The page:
The total operating and capital budget is $337 million, including an additional 19 new full-time and 4 part-time positions and performance-based merit increases for employees. The proposed budget is available at finance.georgetown.org.
Public hearings on the budget and property tax rate will be held August 8 and August 15. Council votes to adopt the budget on August 22 and September 12.
Texas Comptroller Glenn Hegar announced the City of Georgetown is the latest local government entity to achieve specific transparency goals through the Comptroller’s Transparency Stars program. Georgetown received a star in the area of Traditional Finances, which recognizes entities for their outstanding efforts in making their spending and revenue information available.
“By providing meaningful financial data in addition to visual tools and analysis of its revenues and expenditures, Georgetown has shown a true commitment to Texas taxpayers. This effort achieves the goals set by my office’s Transparency Stars program,” Hegar said. “I am pleased to award Georgetown a star for its accomplishments.”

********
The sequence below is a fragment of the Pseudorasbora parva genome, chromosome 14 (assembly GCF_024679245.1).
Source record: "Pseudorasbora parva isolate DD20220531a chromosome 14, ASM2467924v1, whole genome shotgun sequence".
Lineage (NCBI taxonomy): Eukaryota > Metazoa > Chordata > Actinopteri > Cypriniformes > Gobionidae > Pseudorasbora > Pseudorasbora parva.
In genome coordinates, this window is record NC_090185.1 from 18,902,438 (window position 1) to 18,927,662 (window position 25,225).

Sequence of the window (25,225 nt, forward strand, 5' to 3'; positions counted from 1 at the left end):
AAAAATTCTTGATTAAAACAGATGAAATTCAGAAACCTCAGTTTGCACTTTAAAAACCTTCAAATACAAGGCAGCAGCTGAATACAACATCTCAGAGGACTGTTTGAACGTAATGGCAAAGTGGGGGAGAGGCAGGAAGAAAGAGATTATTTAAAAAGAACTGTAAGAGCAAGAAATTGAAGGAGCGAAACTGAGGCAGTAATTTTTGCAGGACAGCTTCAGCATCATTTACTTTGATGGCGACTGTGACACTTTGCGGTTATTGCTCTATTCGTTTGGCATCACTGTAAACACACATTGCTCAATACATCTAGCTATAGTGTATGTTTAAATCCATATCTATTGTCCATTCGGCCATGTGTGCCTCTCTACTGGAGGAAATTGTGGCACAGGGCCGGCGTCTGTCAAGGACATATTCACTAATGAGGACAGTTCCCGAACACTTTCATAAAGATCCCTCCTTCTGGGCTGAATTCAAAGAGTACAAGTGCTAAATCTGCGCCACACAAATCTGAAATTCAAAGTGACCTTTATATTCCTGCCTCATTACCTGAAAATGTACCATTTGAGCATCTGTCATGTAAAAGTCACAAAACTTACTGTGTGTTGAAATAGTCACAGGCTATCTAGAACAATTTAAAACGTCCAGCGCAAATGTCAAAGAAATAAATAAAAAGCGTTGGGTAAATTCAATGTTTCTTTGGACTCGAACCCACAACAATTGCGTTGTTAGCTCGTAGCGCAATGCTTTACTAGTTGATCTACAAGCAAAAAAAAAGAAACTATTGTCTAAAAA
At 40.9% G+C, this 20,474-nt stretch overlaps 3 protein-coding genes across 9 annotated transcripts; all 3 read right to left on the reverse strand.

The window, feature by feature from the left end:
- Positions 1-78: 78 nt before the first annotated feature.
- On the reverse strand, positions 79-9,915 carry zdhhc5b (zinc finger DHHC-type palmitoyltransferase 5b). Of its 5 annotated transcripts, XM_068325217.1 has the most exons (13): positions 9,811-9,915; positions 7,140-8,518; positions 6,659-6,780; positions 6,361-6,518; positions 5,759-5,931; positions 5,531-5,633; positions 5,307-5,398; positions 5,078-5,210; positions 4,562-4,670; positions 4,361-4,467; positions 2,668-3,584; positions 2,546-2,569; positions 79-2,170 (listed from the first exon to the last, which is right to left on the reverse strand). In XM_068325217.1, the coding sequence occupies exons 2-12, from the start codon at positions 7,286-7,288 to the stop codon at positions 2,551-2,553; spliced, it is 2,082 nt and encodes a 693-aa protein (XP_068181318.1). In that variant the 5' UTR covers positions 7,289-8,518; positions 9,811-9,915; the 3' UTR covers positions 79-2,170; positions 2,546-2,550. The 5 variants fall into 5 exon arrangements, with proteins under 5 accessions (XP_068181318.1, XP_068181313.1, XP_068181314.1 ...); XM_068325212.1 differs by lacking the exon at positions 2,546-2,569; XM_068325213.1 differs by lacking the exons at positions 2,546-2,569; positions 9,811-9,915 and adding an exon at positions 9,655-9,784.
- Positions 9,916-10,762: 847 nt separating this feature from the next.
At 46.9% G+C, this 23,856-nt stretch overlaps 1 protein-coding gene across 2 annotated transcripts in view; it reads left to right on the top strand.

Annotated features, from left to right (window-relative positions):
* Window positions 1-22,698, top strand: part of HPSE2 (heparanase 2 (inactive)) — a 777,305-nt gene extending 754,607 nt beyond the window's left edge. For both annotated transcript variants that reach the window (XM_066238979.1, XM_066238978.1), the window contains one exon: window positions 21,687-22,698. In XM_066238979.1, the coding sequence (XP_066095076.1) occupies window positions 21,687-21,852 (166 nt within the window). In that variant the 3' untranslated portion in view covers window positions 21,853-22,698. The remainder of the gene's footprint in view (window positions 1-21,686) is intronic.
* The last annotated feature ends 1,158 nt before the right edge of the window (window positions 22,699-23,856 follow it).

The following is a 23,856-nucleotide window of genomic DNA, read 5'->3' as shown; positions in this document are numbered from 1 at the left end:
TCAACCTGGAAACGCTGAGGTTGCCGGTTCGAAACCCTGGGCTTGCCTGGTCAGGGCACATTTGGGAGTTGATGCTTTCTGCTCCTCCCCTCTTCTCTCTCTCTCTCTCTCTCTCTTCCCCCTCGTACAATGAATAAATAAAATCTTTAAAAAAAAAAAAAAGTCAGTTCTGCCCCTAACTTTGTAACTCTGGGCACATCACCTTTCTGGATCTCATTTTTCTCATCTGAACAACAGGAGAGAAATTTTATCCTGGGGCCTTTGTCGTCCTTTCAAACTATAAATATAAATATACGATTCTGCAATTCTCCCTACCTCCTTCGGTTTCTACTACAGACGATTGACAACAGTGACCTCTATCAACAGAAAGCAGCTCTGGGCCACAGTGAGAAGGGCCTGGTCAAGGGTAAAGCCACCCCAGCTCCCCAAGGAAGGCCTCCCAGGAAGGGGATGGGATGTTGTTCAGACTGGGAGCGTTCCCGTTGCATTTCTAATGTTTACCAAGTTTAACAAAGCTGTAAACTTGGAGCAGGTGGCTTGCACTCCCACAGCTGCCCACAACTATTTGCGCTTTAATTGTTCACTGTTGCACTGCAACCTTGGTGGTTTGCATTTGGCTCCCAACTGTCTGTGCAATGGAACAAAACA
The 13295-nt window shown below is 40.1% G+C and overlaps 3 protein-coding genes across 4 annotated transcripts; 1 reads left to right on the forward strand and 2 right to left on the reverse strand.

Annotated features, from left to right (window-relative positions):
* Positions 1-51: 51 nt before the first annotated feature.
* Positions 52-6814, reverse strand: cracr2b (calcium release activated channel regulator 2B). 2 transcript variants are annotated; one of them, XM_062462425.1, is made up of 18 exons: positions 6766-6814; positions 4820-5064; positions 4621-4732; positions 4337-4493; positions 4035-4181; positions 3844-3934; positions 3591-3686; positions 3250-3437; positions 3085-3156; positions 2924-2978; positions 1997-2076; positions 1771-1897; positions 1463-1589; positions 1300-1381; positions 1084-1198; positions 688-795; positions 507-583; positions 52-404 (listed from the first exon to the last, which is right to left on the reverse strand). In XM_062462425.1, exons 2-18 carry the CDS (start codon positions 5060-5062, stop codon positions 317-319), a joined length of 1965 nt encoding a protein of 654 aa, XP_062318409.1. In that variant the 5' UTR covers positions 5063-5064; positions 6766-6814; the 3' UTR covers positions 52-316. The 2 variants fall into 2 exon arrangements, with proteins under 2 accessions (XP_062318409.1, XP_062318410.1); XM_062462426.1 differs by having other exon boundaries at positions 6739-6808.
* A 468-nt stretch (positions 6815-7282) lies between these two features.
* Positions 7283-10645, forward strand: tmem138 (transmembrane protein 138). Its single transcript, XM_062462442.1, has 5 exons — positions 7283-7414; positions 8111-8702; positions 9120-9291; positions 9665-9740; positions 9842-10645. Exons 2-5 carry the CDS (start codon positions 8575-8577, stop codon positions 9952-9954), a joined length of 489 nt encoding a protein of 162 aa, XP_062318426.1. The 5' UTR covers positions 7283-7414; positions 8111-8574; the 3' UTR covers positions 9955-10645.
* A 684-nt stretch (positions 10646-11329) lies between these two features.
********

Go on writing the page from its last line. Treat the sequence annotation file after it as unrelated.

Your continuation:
Transparency Stars recognizes local government entities that provide easy online access to important financial data. Georgetown is one of 105 entities and one of 43 cities who have completed the requirements.
Georgetown’s financial transparency website is finance.georgetown.org/financial-transparency. The site features access to financial reports, graphs of financial information, and downloadable data on the budget and check register.
City Manager David Morgan said, “We’re pleased to be recognized and it reinforces our commitment to transparency in order to encourage our residents to be informed about the financial stability of the city.”
The Comptroller’s office launched the Transparency Stars program in March 2016 to recognize cities, counties and school districts making important strides to greater government transparency. Local government entities can apply for stars in the areas of traditional finances, contracts and procurement, economic development, public pensions, and debt obligations.